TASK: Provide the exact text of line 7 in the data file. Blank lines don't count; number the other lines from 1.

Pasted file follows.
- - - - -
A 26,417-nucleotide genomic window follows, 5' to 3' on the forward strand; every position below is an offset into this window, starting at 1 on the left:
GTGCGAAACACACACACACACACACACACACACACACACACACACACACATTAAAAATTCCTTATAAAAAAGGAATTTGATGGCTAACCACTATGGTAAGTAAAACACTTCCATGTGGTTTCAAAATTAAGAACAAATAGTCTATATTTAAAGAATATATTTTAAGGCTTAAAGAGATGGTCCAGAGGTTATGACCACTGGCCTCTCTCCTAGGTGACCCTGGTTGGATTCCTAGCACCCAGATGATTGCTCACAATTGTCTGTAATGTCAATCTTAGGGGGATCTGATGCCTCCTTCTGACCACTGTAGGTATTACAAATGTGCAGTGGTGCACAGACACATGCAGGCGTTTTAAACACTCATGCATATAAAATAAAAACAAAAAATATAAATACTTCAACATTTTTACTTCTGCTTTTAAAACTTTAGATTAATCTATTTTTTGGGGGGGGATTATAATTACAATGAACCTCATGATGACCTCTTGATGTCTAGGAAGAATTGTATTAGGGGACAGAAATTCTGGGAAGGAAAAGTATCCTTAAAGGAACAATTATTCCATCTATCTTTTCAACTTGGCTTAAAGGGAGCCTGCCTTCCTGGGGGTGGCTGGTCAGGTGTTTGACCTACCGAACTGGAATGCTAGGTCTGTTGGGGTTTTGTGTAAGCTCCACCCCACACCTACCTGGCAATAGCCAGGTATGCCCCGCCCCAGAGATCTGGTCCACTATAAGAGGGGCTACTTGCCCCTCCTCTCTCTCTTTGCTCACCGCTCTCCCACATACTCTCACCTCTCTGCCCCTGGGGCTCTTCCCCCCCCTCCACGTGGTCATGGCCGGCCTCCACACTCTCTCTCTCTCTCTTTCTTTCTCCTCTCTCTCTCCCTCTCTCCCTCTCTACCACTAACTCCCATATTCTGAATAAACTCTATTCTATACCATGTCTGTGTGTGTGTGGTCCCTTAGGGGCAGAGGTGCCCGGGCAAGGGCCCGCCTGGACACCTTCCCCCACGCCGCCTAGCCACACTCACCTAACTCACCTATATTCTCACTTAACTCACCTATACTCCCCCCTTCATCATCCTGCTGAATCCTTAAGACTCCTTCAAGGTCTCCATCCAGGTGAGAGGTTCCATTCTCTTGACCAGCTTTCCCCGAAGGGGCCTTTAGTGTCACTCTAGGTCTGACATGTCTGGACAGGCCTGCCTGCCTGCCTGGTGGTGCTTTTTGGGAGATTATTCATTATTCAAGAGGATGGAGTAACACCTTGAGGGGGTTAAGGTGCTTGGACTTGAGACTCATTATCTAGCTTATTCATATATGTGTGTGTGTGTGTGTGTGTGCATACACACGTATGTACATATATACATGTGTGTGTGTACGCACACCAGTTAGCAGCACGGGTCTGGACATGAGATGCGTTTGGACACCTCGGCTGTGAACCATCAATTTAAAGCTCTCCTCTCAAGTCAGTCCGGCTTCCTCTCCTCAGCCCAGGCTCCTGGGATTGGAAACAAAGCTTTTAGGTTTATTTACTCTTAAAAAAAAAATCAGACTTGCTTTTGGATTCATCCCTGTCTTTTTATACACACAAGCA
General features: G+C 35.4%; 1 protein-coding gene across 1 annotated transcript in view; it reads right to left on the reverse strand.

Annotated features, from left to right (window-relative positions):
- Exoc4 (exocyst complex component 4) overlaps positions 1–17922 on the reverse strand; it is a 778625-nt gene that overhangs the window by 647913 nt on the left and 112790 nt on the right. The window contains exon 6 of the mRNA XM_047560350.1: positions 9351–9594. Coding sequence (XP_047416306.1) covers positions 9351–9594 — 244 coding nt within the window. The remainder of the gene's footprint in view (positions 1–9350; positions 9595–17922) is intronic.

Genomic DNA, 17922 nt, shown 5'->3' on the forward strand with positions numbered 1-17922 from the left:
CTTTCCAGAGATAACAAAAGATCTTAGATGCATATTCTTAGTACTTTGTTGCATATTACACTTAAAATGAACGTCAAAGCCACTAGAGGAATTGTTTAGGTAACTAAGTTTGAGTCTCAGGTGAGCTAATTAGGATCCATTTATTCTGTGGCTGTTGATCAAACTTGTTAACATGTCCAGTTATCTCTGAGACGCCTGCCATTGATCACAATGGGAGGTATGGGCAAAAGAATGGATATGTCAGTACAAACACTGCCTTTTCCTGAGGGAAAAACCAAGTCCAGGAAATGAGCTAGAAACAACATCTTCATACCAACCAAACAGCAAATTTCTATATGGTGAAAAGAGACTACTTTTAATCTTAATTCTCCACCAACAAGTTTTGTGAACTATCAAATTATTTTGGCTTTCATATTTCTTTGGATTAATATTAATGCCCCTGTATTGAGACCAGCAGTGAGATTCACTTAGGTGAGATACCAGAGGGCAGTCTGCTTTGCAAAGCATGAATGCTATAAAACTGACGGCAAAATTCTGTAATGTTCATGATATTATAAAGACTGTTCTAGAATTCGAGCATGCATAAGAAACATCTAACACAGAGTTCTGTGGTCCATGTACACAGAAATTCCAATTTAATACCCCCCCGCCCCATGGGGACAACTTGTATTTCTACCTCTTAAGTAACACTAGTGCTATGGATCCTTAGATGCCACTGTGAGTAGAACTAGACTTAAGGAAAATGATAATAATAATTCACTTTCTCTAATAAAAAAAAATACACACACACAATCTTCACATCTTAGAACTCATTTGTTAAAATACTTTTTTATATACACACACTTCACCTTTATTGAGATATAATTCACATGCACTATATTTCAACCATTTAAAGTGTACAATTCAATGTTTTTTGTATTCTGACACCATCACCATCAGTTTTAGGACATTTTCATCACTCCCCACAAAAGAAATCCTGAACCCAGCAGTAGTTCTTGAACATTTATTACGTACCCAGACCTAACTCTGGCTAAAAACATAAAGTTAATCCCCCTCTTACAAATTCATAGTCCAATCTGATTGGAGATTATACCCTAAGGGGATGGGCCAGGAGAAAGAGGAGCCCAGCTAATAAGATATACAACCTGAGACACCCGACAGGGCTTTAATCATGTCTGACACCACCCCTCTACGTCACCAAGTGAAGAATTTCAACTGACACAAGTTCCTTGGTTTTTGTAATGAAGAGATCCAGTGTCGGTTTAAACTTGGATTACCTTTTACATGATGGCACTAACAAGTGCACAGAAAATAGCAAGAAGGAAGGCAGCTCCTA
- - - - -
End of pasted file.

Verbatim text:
CTTTCCAGAGATAACAAAAGATCTTAGATGCATATTCTTAGTACTTTGTTGCATATTACACTTAAAATGAACGTCAAAGCCACTAGAGGAATTGTTTAGGTAACTAAGTTTGAGTCTCAGGTGAGCTAATTAGGATCCATTTATTCTGTGGCTGTTGATCAAACTTGTTAACATGTCCAGTTATCTCTGAGACGCCTGCCATTGATCACAATGGGAGGTATGGGCAAAAGAATGGATATGTCAGTACAAACACTGCCTTTTCCTGAGGGAAAAACCAAGTCCAGGAAATGAGCTAGAAACAACATCTTCATACCAACCAAACAGCAAATTTCTATATGGTGAAAAGAGACTACTTTTAATCTTAATTCTCCACCAACAAGTTTTGTGAACTATCAAATTATTTTGGCTTTCATATTTCTTTGGATTAATATTAATGCCCCTGTATTGAGACCAGCAGTGAGATTCACTTAGGTGAGATACCAGAGGGCAGTCTGCTTTGCAAAGCATGAATGCTATAAAACTGACGGCAAAATTCTGTAATGTTCATGATATTATAAAGACTGTTCTAGAATTCGAGCATGCATAAGAAACATCTAACACAGAGTTCTGTGGTCCATGTACACAGAAATTCCAATTTAATACCCCCCCGCCCCATGGGGACAACTTGTATTTCTACCTCTTAAGTAACACTAGTGCTATGGATCCTTAGATGCCACTGTGAGTAGAACTAGACTTAAGGAAAATGATAATAATAATTCACTTTCTCTAATAAAAAAAAATACACACACACAATCTTCACATCTTAGAACTCATTTGTTAAAATACTTTTTTATATACACACACTTCACCTTTATTGAGATATAATTCACATGCACTATATTTCAACCATTTAAAGTGTACAATTCAATGTTTTTTGTATTCTGACACCATCACCATCAGTTTTAGGACATTTTCATCACTCCCCACAAAAGAAATCCTGAACCCAGCAGTAGTTCTTGAACATTTATTACGTACCCAGACCTAACTCTGGCTAAAAACATAAAGTTAATCCCCCTCTTACAAATTCATAGTCCAATCTGATTGGAGATTATACCCTAAGGGGATGGGCCAGGAGAAAGAGGAGCCCAGCTAATAAGATATACAACCTGAGACACCCGACAGGGCTTTAATCATGTCTGACACCACCCCTCTACGTCACCAAGTGAAGAATTTCAACTGACACAAGTTCCTTGGTTTTTGTAATGAAGAGATCCAGTGTCGGTTTAAACTTGGATTACCTTTTACATGATGGCACTAACAAGTGCACAGAAAATAGCAAGAAGGAAGGCAGCTCCTA